War upon the people.
Autocracy, Canadian style.
If you didn’t see the somewhat extraordinary press conference with Canadian Prime Minister Justin Trudeau and his leadership colleagues yesterday, it’s worth your time to have a watch. Pay especial attention to Deputy Prime Minister Chrystia Freeland, who goes in depth on the somewhat shocking financial measures the Canadian state will now undertake for the suppression of its own populist movement.
It’s quite strange, as an American, to watch this sort of Canada-specific political theater unfold: the politics of bilingualism are really quite something. The abrupt switching of languages, the repetition of points, the necessity of two sign-language translators — one for English, one for French — has the effect of communicating to the outsider something less than a unified nation. But of course Canada was never meant to be that: it is by design a confederation with considerable power reposed in the provinces. This structural concession to a heterogenous social reality, which has tremendous prudential wisdom undergirding it, runs headlong into a project of putative Canadian values — and comes to an abrupt stop when the national government decides to abandon democratic persuasion and resort to iron.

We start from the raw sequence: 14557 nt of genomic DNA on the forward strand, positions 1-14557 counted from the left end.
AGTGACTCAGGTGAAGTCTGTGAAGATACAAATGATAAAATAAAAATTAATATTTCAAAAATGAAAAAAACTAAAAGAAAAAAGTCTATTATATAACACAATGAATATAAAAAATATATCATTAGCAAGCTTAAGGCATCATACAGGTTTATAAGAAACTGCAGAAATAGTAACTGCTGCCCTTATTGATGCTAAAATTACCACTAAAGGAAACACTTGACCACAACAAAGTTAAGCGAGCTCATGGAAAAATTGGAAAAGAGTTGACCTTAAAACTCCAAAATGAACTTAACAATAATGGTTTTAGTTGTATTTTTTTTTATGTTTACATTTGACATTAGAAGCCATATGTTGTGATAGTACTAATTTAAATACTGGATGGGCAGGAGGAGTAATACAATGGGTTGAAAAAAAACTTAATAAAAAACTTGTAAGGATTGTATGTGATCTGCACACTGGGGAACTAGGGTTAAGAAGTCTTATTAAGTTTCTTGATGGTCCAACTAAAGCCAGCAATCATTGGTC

This is exactly what the Trudeau regime has elected to do, even in its own version of a non-militarized invocation of the 1988 Emergencies Act. The state does not necessarily require weapons or uniformed personnel to deprive a citizen of liberty and the pursuit of happiness — admittedly not a phrase from Canadian political history — and the government in Ottawa will now pursue those alternatives. It is a strange spectacle to see: the Emergencies Act and its predecessor, the 1914 War Measures Act, were drafted and passed to give the Canadian state extraordinary powers in times of existential crisis. In its first three invocations, the natures of the precipitating crises were manifest. One was the First World War. The next was the Second World War. The third was the 1970 FLQ crisis, when a group of murderous leftist terrorists briefly menaced the integrity of the Canadian state.
The fourth invocation is against a nonviolent group of mostly truckers who are mostly asking to be left alone.
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